Warpage is one defect that can result during PCB manufacturing, both in a bare circuit board and in a PCBA. The thermal stresses experienced during manufacturing can cause a bare board to bend and twist during production, and this could become “locked in” if the conditions are right. To prevent warpage, there are a few things a board designer can do and that a manufacturer can do.
In high-volume production, a QA team should work to ensure processing parameters are consistent as deviations can lead to multiple defects including warpage. Some of these important factors are outlined below, and there are some practices that designers or QA engineers should not do to try and fix PCB warpage.
Causes of Warpage in a PCB
There is one thing you must note about PCB warpage: every board will be very slightly warped. This is unavoidable and it results from the curing process during the lamination step in bare board fabrication. Other fabrication steps involving temperature cycling will cause the board to warp as well. Overall, the board should be below some limit on warpage as measured in terms of flatness, bend, and twist/bow.
With this in mind, we can look a bit deeper at the major causes that contribute to larger amounts of warpage in a bare board and a PCBA.
Materials With Mismatched Tg and Stackup Asymmetry
During lamination, the board is heated up until the resin in the board flows, which is generally above the Tg value of even high-Tg PCB materials. The same level of heating occurs during reflow. If your board contains materials with mismatched Tg and CTE values, excessive stress can occur between layers and the board can warp. The same problem can occur when there is excessive asymmetry in the PCB layer arrangement.
CTE mismatches between board materials can stress layers in the PCB stackup as well as components in the PCBA.
If you design your own board stackup, make sure the CTE values and Tg values are compatible for your FR4-grade materials. A good strategy to ensure you don’t make a mistake is to take your fabrication house’s standard stackup, and use their material set to build your own stackup. This way, you can have some assurance that the requested board stackup will be compatible with your fabricator’s process without high chances of warpage defects.
Clamping During Wave/Reflow
While it may be tempting to clamp a bare board to a fixture during assembly, this should not be done. The board will be heated during either process and it will expand significantly; tight clamping to a fixture during these soldering processes can permanently deform the PCBA, especially if populated with a lot of heavy components that require soldering. Instead, allow the board to expand and contract on its own; it will slightly do this in the x-y plane, and the components will shift along with the rest of the PCB.
Notice how this PCB is going into a reflow oven without being clamped.
Uneven Copper Distribution
This is usually used as a justification for copper pour in all signal layers, but this is not a strict requirement for manufacturability. In multilayer PCBs, the board could have some layers that use copper pour on signal layers, but the complementary balancing layer does not have the same level of copper coverage. This can create an uneven temperature distribution in the unfilled layer that can contribute to warpage.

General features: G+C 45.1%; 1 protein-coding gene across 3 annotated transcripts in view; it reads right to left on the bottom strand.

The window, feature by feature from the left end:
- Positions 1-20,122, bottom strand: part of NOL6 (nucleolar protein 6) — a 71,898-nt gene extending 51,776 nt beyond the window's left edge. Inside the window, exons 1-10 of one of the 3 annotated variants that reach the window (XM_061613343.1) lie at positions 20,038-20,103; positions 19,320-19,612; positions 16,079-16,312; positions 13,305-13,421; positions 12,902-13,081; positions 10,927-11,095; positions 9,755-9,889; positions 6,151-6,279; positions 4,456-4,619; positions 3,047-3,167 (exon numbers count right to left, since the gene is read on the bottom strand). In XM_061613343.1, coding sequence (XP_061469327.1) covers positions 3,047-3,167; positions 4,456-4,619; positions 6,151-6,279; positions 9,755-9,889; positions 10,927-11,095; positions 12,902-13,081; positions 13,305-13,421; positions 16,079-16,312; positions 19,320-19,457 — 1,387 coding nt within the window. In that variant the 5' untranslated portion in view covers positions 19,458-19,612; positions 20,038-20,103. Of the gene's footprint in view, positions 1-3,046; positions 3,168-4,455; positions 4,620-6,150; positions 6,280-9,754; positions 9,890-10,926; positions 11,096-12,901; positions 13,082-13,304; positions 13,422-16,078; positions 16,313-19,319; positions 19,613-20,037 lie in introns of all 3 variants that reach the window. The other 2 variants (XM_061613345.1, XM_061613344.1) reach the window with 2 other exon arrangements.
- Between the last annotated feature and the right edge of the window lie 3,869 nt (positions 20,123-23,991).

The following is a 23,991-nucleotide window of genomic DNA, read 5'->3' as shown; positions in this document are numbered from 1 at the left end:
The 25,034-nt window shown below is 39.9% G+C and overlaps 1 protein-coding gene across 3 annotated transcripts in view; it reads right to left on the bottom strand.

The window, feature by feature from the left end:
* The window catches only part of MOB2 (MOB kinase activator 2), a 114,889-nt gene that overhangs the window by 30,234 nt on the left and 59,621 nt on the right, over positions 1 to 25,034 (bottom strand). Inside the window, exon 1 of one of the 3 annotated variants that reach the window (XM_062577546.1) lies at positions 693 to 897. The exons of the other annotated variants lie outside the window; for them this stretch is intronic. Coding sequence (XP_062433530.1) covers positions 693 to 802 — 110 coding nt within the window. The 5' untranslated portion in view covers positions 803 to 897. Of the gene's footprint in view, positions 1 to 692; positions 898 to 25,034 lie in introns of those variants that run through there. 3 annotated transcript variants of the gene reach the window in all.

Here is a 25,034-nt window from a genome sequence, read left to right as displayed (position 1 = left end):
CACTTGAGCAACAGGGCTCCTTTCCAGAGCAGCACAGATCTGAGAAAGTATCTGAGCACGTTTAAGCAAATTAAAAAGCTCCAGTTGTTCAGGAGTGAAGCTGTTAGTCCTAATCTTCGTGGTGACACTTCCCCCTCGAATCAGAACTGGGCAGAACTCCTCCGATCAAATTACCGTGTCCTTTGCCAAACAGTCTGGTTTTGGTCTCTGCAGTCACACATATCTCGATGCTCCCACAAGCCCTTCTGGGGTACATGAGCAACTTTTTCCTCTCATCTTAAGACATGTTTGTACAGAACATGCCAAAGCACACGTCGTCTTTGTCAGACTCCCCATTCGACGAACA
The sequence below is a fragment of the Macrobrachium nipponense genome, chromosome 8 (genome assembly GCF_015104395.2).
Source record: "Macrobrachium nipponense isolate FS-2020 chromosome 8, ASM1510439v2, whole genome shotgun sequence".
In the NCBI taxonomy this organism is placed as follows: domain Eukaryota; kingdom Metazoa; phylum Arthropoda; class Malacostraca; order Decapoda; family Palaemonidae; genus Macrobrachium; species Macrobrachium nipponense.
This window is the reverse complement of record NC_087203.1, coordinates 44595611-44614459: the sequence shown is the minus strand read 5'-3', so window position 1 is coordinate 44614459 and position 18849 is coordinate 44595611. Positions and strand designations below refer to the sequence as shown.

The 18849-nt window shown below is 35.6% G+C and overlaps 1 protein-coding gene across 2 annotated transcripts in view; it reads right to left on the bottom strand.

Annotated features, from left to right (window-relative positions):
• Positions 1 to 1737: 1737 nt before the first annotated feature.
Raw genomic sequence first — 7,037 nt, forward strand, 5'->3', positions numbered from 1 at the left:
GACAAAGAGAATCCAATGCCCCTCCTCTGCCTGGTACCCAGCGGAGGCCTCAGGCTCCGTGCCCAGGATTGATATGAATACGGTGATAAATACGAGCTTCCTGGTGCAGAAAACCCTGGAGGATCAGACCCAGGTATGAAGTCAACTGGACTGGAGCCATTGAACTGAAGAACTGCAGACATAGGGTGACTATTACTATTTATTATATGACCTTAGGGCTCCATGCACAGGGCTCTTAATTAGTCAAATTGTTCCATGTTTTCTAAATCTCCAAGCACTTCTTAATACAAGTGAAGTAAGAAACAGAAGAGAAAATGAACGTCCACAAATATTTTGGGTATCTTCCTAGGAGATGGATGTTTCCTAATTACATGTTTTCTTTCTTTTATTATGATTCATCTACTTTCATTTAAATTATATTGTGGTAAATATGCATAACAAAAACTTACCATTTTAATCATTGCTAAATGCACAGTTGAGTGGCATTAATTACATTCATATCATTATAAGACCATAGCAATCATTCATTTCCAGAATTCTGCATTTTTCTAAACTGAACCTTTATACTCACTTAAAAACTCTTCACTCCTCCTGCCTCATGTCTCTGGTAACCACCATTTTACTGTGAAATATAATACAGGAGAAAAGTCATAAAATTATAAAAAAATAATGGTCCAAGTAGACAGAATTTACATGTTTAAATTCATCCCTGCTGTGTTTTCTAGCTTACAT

The solution is to ensure that complementary layers have the same coverage of copper. This could require that one of the layers use copper pour in all un-routed areas. Note that you need to set clearances in your design rules, especially if the filled layer requires controlled impedance.
Can a Warped Board be Fixed?
Unfortunately, if a bare board or a finished PCBA is warped, there is little change of fixing the problem. If the warpage occurs during the bare board fabrication phase, the board should be scrapped and the processing parameters should be evaluated to determine if something caused warpage at one or more of the fabrication processing steps. According to IPC-A-600, the allowance on PCB warpage is limited to 0.75% maximum; this provides a threshold above which a board can be scrapped.
The same ideas apply to a PCBA that has made it through reflow/wave soldering and is ready to be shipped. If the PCBA leaves the SMT/inspection line warped, then it is possible the board was already warped as-supplied, or the board warped during soldering. There are some things you definitely should not do to try and fix a bare board or PCBA:
- Don’t try to press or bend a warped PCBA with a clamp or fixture, the applied stress will crack solder joints.
- Don’t try to heat and press a bare board, basically mimicking the lamination process; this could make the warpage worse or cause delamination if not done properly.
- Don’t try to desolder and rework a warped PCBA as the warpage will be made worse and some board materials will further degrade.
Instead of trying to fix a batch of warped PCBs, it’s best to investigate the root cause and prevent the condition from arising again.
When it’s time to specify your qualification and performance requirements for your bare boards and your PCBA, use OrCAD from Cadence to create your fabrication artwork and drawings with your design requirements. OrCAD includes the industry’s best PCB design and analysis tools for design, layout, and simulation. OrCAD users can access a complete set of schematic capture features, mixed-signal simulations in PSpice, and powerful CAD features, and much more.